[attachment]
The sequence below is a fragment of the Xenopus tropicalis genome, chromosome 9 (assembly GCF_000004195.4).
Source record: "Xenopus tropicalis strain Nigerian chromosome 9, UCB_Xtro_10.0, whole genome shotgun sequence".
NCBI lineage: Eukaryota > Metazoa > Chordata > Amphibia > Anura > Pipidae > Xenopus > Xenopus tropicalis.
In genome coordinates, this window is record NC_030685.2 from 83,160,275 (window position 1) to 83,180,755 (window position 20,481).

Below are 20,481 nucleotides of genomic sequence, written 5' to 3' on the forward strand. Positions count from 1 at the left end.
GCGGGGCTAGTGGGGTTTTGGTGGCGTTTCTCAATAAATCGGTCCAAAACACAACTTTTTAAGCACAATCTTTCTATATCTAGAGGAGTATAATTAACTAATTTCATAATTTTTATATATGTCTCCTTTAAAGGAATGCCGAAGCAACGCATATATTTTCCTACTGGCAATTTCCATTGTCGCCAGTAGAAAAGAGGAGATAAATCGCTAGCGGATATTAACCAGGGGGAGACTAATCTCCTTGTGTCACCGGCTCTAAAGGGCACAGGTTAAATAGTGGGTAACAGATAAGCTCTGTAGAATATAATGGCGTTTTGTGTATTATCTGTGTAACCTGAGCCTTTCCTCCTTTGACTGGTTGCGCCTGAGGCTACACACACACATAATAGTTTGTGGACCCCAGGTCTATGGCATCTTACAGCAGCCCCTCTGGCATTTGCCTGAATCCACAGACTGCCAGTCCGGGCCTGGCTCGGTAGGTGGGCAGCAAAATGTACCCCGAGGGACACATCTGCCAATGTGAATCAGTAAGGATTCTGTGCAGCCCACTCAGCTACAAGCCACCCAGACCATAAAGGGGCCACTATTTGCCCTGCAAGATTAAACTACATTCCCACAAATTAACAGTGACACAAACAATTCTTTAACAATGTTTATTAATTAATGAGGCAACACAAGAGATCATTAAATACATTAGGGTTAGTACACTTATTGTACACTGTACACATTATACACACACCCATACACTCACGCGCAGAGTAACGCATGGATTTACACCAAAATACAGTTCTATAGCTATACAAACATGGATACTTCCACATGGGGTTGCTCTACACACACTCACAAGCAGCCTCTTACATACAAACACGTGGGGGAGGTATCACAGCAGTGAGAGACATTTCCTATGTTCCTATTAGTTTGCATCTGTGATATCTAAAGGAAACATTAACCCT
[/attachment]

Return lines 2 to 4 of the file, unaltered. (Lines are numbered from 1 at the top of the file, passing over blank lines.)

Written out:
Source record: "Xenopus tropicalis strain Nigerian chromosome 9, UCB_Xtro_10.0, whole genome shotgun sequence".
NCBI lineage: Eukaryota > Metazoa > Chordata > Amphibia > Anura > Pipidae > Xenopus > Xenopus tropicalis.
In genome coordinates, this window is record NC_030685.2 from 83,160,275 (window position 1) to 83,180,755 (window position 20,481).